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Volcanic signals in ice core records from Law Dome, East Antarctica

Volcanic signals in ice core records from Law Dome, East Antarctica
Samuel Poynter

Authors

Poynter S
Antarctic Climate and Ecosystems Cooperative Research Centre, University of Tasmania, Hobart, Tasmania, Australia

Curran M
Australian Antarctic Division, Kingston, and Antarctic Climate and Ecosystems Cooperative Research Centre, University of Tasmania, Hobart, Tasmania, Australia

Plummer C
Institute for Marine and Antarctic Studies, University of Tasmania, Hobart, Tasmania, Australia

Moy A
Australian Antarctic Division, Kingston, and Antarctic Climate and Ecosystems Cooperative Research Centre, University of Tasmania, Hobart, Tasmania, Australia

van Ommen T
Australian Antarctic Division, Kingston, and Antarctic Climate and Ecosystems Cooperative Research Centre, University of Tasmania, Hobart, Tasmania, Australia

Roberts J
Australian Antarctic Division, Kingston, and Antarctic Climate and Ecosystems Cooperative Research Centre, University of Tasmania, Hobart, Tasmania, Australia

McConnell J
Division of Hydrologic Sciences, Desert Research Institute, Nevada, USA

Etheridge D
CSIRO Marine and Atmospheric Research, Aspendale, Victoria, Australia

Abstract

Volcanic forcing is a major influence on our climate, and ice cores provide the best record of the timing and strength of volcanic eruptions. Our understanding of volcanic sulfate deposition is very important and is generally attributed to the physical characteristics of the site, climatic circulation patterns and depositional mechanisms. However, localised variation in volcanic sulfate deposition is not widely understood, arguably due to the small number of ice core records originating from clustered sites.

The Dome Summit South (DSS) ice core from Law Dome holds one of the most accurately dated volcanic records from Antarctica. This location is characterised by a high snow accumulation rate, with a decrease in accumulation observed in a westerly direction across Law Dome. A second, independently-layer counted record (W10k) has been recently generated from a site 10 km west of DSS, and covers a period of 270 years up to 2009 CE.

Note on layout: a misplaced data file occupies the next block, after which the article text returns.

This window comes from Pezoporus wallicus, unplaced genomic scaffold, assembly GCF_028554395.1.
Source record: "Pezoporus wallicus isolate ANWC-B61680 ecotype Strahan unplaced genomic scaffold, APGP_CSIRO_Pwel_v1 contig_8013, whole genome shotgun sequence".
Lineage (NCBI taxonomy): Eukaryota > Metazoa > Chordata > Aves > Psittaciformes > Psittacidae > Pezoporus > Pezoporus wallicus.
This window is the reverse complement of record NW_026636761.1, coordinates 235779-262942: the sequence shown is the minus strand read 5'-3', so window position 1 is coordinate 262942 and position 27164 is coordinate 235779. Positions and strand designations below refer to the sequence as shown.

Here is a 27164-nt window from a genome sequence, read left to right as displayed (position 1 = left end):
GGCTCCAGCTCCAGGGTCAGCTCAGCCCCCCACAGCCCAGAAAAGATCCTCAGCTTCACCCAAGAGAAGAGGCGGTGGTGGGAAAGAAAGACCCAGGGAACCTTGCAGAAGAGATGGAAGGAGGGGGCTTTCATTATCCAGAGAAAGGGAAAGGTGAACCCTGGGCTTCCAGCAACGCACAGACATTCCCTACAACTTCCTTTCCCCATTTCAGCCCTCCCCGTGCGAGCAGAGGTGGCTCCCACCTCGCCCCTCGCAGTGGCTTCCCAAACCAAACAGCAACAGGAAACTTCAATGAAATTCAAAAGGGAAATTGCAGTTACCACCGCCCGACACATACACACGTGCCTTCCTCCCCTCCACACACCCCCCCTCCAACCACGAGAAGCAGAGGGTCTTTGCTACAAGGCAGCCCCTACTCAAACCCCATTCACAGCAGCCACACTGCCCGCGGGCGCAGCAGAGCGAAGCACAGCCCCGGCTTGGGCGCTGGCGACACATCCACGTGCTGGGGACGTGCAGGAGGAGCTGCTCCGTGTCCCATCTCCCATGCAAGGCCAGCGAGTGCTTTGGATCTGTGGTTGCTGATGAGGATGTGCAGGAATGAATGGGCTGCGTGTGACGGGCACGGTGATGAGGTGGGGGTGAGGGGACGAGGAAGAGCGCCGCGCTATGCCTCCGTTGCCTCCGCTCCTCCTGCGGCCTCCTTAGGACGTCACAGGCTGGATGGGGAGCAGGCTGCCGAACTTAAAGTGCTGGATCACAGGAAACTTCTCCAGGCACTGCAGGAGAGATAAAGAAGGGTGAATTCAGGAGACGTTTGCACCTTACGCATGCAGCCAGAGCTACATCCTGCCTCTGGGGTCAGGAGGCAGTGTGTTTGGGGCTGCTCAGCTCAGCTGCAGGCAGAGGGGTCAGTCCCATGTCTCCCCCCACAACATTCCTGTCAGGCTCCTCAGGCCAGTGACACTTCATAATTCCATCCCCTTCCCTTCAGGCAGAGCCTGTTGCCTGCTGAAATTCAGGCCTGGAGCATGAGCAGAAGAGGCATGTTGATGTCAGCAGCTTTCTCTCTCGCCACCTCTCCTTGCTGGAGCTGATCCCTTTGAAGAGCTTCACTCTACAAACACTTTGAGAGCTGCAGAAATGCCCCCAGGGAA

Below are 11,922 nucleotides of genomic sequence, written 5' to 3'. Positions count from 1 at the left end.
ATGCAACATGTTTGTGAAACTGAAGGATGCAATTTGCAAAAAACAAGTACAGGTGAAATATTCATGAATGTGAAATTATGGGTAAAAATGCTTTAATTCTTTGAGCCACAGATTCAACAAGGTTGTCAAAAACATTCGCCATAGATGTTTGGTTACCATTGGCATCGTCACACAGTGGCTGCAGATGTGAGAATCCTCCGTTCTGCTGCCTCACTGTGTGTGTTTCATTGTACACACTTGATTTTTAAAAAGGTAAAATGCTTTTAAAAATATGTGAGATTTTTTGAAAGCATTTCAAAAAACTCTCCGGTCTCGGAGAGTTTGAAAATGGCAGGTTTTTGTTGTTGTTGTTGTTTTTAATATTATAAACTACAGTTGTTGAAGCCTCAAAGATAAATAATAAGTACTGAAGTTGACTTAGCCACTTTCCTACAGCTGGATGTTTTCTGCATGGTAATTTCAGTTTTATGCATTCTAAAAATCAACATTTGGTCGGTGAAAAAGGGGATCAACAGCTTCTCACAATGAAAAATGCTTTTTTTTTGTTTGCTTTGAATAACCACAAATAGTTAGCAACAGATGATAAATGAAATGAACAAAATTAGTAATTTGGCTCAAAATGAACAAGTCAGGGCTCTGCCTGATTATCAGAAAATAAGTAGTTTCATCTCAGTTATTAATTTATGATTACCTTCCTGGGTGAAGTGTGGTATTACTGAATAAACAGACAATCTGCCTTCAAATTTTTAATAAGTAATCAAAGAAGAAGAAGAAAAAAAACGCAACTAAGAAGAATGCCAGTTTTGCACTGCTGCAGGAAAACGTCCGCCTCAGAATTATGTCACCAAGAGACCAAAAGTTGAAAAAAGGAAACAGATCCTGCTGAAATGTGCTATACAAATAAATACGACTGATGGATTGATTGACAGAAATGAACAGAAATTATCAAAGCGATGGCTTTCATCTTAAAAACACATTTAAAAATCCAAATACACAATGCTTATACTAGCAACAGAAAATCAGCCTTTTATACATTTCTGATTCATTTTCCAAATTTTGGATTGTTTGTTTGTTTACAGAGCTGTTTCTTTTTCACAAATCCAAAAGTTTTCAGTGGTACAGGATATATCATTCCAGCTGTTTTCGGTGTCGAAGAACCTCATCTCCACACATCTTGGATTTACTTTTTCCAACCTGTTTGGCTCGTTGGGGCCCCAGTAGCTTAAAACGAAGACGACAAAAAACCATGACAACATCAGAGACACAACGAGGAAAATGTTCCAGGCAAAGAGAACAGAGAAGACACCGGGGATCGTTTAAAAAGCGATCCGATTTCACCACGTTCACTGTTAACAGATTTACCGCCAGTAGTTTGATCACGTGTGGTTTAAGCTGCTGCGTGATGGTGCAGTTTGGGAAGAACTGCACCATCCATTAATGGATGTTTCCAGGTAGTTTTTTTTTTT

Presented here is a comparison of volcanic sulfate records from four sites, namely DE08, DSS, W10k and W19k (in order of accumulation) lying in an approximate 40 km East-West transect across Law Dome. Nine major low-latitude volcanic events are preserved in these records, of which the largest are the 1815 CE Tambora eruption and the 1809 CE eruption at an unidentified location.

While the absolute concentration of volcanic sulfate is in agreement between the sites for the 8 smallest events, the concentration during the Tambora event displays an inverse relationship with respect to the accumulation rate. It is envisaged that by using this data to generate an uncertainty estimation of volcanic sulfate deposition, this study will improve the accuracy and further strengthen volcanic forcing in climate models.

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This page was last modified on 3 September 2013.